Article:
That is quite a headline. Police union capo Gerrit van der Kamp explained to a local news outlet:
"It is not the ideal solution but it is necessary to guarantee their safety and legal rights."
The police union apparatchik quoted above is based in the Netherlands. To this US blogger, who spends so much time trying to uncover when the police open fire at those they are bound to serve and protect, such a quote might as well have come from Mars. Things are very different in the Netherlands then they are in America. For one thing, police unions here routinely defend even the most outrageous police shootings of unarmed citizens. For another, Dutch police are required by law to inform the public when they shoot someone. In 2011, cops in the Netherlands killed a mere 5 people.
But its apples to oranges, you say! There's not even 17 million people in the Netherlands. There are more Americans at a Taylor Swift concert than there are in the Netherlands. Fair enough, let's look at Germany - they most populous country in the EU with a population of over 80 million. That is well over 1/4 of the population of the US, and, well, Germany is not known for flaunting law and order. So how many people did Germany's constabulary kill in 2011? Six people.
So the annual number of police killings here in the US should be somewhere in the neighborhood of 25. Right? Right?
During the same time period, the mean number of citizens killed by police officers was 1,150. Which means your chances of being shot by a cop are about 50X higher in the US than they are in Germany and 12X higher than in the Netherlands.
What about puppies? Well, in Germany they not only have to account for every killing but for every bullet fired. And 8812 of those bullets were for animals (compared to 85 for people). We don't yet track foreign puppycides. But 8812 bullets sounds like a lot! After all the entire public puppycide database only includes ~2500 killings, and that is for more than one year. The news is worse than it sounds.
Our database is just a sampling of a much larger number of killings; a sampling that is slow to grow because of our current lack of resources (we need your help! volunteer already!). We will be publishing a formal statistical analysis of our sample. For the time being, though, chew on this last tidbit of information. According to the Bureau of Justice Statistics, in 2013 there were 12,000 police departments operating in the United States. If we look at a mid-sized department that we have a complete subset of records for, the Palm Beach Sheriffs Department, in 2012 PBSO deputies shot 37 dogs and 2 cats. Some years some departments kill more than Palm Beach - Houston PD was averaging about 42 dogs during the same period. Other departments, like the NYPD and LAPD, both famed for the games they play with the violent crime statistics that make and break the careers of top cops, report numbers of dog killings that are so low they are almost certainly faked. Then there are a few small departments, like Davie Florida and El Cajon California, that simply appear to rarely kill pets: El Cajon has recorded one dog shooting in the last four years, while Davie one went six years without shooting a single pooch.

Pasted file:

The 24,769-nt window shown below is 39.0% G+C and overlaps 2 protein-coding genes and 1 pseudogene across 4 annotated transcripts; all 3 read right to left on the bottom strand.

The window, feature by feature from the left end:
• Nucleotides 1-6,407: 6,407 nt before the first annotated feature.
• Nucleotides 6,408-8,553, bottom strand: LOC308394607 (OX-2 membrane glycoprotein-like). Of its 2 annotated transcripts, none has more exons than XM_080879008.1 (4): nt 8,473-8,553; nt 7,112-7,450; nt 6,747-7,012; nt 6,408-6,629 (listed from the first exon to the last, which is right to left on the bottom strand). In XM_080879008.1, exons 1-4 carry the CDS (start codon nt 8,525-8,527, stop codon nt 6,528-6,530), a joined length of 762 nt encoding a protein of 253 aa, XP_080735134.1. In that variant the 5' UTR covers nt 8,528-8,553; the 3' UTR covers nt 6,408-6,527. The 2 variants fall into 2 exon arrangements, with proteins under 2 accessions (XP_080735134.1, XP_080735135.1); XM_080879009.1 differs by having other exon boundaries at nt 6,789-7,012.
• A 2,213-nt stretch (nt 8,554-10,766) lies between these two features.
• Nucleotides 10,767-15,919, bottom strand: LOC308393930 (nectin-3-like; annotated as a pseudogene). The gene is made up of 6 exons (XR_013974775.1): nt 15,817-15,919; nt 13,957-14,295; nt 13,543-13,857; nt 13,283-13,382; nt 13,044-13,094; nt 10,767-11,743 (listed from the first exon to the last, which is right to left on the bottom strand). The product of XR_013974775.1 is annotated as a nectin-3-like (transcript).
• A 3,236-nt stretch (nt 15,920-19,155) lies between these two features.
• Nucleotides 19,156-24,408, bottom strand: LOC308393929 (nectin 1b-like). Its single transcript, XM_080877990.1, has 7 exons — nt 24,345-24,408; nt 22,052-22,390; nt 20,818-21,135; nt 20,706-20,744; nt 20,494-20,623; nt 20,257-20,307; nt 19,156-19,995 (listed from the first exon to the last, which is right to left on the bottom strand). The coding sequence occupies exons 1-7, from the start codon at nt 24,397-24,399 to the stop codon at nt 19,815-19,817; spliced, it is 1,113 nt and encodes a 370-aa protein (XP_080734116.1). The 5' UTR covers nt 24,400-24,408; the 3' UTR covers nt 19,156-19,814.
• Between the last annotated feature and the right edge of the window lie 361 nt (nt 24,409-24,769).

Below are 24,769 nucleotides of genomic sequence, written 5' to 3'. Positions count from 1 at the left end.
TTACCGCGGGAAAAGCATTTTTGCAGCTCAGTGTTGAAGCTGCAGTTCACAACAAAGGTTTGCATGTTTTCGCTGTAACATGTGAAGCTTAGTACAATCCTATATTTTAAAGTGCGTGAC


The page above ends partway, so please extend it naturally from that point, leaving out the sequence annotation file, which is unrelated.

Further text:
Calculating an average from these disparate sources is not a simple task. Where is the pattern among the 12,000 departments, with over 1.2 million officers, when behavior ranges from the openly violent to the dishonest to the prudent and responsible?
Consider how drastic the changes are in small departmental fluctuations. Palm Beach killed 39 pets; we do utilitarian calculus in our head and calm ourselves with the fetid justification that such a number is manageable. But if every department were to commit to the same treatment of animals as Palm Beach - if in one year every police department were to kill 39 animals - police would have a death toll over close to half a million. Half a million kids losing a best friend, half a million parents hosing blood off the drive way, half a million families explaining bullet holes in the side of their house. Geometries of scale can transform acceptable casualties into genocide. The problem appears bigger with each new record we add to our database.